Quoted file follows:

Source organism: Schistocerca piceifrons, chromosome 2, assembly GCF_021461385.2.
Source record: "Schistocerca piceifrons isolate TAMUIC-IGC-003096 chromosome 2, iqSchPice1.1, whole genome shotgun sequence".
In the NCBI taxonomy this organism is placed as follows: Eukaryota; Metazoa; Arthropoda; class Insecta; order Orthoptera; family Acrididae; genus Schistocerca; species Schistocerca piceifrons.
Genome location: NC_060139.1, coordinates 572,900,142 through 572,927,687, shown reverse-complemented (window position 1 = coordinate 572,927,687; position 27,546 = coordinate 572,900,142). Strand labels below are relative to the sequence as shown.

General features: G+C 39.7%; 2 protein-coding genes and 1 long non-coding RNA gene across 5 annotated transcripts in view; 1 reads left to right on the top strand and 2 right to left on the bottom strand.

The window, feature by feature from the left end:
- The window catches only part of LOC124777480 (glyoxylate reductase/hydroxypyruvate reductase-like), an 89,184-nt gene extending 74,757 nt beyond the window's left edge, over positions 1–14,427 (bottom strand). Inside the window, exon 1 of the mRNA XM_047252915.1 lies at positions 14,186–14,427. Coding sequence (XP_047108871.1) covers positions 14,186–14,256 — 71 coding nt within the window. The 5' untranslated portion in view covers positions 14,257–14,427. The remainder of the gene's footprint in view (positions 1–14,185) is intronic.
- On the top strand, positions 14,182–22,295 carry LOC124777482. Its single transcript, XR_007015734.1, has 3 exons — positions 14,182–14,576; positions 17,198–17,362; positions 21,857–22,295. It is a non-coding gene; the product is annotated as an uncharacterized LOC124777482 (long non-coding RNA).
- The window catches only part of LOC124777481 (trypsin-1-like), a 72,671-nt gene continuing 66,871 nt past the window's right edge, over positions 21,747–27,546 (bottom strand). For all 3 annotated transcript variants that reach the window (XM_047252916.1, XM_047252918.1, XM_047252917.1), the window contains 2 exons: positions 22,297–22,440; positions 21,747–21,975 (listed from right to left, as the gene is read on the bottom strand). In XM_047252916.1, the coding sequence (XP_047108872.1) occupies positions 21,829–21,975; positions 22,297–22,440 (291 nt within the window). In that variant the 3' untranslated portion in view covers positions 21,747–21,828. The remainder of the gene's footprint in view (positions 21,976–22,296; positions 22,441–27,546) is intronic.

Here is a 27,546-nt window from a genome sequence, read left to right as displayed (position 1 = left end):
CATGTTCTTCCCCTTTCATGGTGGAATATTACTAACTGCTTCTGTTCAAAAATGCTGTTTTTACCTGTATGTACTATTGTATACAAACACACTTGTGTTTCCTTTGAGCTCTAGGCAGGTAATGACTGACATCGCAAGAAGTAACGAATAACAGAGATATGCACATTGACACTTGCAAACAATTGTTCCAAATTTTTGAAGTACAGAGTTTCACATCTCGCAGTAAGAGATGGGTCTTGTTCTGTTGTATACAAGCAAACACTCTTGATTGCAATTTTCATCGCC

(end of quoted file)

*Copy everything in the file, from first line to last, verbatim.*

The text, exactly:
Source organism: Schistocerca piceifrons, chromosome 2, assembly GCF_021461385.2.
Source record: "Schistocerca piceifrons isolate TAMUIC-IGC-003096 chromosome 2, iqSchPice1.1, whole genome shotgun sequence".
In the NCBI taxonomy this organism is placed as follows: Eukaryota; Metazoa; Arthropoda; class Insecta; order Orthoptera; family Acrididae; genus Schistocerca; species Schistocerca piceifrons.
Genome location: NC_060139.1, coordinates 572,900,142 through 572,927,687, shown reverse-complemented (window position 1 = coordinate 572,927,687; position 27,546 = coordinate 572,900,142). Strand labels below are relative to the sequence as shown.

General features: G+C 39.7%; 2 protein-coding genes and 1 long non-coding RNA gene across 5 annotated transcripts in view; 1 reads left to right on the top strand and 2 right to left on the bottom strand.

The window, feature by feature from the left end:
- The window catches only part of LOC124777480 (glyoxylate reductase/hydroxypyruvate reductase-like), an 89,184-nt gene extending 74,757 nt beyond the window's left edge, over positions 1–14,427 (bottom strand). Inside the window, exon 1 of the mRNA XM_047252915.1 lies at positions 14,186–14,427. Coding sequence (XP_047108871.1) covers positions 14,186–14,256 — 71 coding nt within the window. The 5' untranslated portion in view covers positions 14,257–14,427. The remainder of the gene's footprint in view (positions 1–14,185) is intronic.
- On the top strand, positions 14,182–22,295 carry LOC124777482. Its single transcript, XR_007015734.1, has 3 exons — positions 14,182–14,576; positions 17,198–17,362; positions 21,857–22,295. It is a non-coding gene; the product is annotated as an uncharacterized LOC124777482 (long non-coding RNA).
- The window catches only part of LOC124777481 (trypsin-1-like), a 72,671-nt gene continuing 66,871 nt past the window's right edge, over positions 21,747–27,546 (bottom strand). For all 3 annotated transcript variants that reach the window (XM_047252916.1, XM_047252918.1, XM_047252917.1), the window contains 2 exons: positions 22,297–22,440; positions 21,747–21,975 (listed from right to left, as the gene is read on the bottom strand). In XM_047252916.1, the coding sequence (XP_047108872.1) occupies positions 21,829–21,975; positions 22,297–22,440 (291 nt within the window). In that variant the 3' untranslated portion in view covers positions 21,747–21,828. The remainder of the gene's footprint in view (positions 21,976–22,296; positions 22,441–27,546) is intronic.

Here is a 27,546-nt window from a genome sequence, read left to right as displayed (position 1 = left end):
CATGTTCTTCCCCTTTCATGGTGGAATATTACTAACTGCTTCTGTTCAAAAATGCTGTTTTTACCTGTATGTACTATTGTATACAAACACACTTGTGTTTCCTTTGAGCTCTAGGCAGGTAATGACTGACATCGCAAGAAGTAACGAATAACAGAGATATGCACATTGACACTTGCAAACAATTGTTCCAAATTTTTGAAGTACAGAGTTTCACATCTCGCAGTAAGAGATGGGTCTTGTTCTGTTGTATACAAGCAAACACTCTTGATTGCAATTTTCATCGCC